Meslamtaea – Niets en niemendal
Label: Heidens Hart Records
Release date: February 4, 2019
It seems Black Metal has just gotten its rightful place in the Netherlands’ hierarchy. If it was alive all along, somehow it got overshadowed by the more famous Death Metal colleagues. Still, with the aging of the scene, Black Metal slowly gets its share of the spotlight. We have a chance to witness a number of bands emerge from the “netherworld”, and their quality is indisputable.
Meslamtaea is nowhere near as fresh name as it may seem. It’s just the fact that they have been fairly quiet when it comes to recordings. That being said, the band is a brainchild of one Floris Velthuis who was in charge of everything concerning Meslamtaea. “Niets en niemendal” is the second full album by this project, and the first to include a vocal contribution from Ward Theunissen of the Asgrauw fame. Furthermore, debut album was released 14 years ago, and was followed by a long silence broken only in the form of a couple of split releases. I’m going to have to rely on the official press release to claim that there was not a major shift in style, considering I haven’t heard the debut.
You might have gotten the core idea behind the music of Meslamtaea. Yes, it is Black Metal, but calling it just that would be a huge negligence. The Dutch duo does perform on the basic levels of Black Metal, preferably on the early second wave. However, their tunes carry a certain epic touch invented by the pioneers of avant-garde movement in the genre. Ulver in particular comes to mind with their early efforts. Melodic lead guitars are the key to atmospheric development of the record with quite a lot of melancholic touches to separate the rawer basis of the songs. Subtle keyboard underlines don’t do harm in that context either. Not to mention these almost chanting vocals that intersect with a “regular” screams. It all comes close to the currently trending tendencies of those anti-cosmic Black Metal bands. However, “Niets en niemendal” does shift from the aforementioned in the theme covered, which is inherently post-apocalyptic. Songs are well thought through (they did allow themselves enough time for development, right?) and arranged to perfection, to lead the listener along to the very end. Speaking about the end, the album ends with a three minute outro comprised of the Geiger counter sounds which obviously fits to the topic at hand, together with the cover art done by Maya Kurkhuli.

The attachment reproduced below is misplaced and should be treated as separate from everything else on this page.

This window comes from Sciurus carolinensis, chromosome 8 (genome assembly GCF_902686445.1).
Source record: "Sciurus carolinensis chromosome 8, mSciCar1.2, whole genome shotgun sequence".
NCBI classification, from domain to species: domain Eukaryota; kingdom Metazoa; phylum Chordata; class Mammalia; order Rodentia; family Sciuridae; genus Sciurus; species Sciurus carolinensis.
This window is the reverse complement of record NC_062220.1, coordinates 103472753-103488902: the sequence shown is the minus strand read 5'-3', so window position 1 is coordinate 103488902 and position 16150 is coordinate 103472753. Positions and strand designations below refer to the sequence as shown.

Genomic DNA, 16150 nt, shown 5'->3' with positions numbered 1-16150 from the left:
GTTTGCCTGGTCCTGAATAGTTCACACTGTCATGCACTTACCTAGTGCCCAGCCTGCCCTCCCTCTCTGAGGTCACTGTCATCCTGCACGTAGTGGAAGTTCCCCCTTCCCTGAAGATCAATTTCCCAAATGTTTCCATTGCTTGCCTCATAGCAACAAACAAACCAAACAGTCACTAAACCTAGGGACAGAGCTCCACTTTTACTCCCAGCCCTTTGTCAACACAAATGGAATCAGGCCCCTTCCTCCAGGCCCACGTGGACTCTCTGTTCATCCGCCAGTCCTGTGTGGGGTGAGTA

These 36 minutes stand as another proof of a thriving scene which has often been overlooked by the connoisseurs. Perhaps it is about time we all turn our ears towards the Netherlands. A couple of real hidden gems are waiting to be discovered. Meslamtaea is certainly one of them.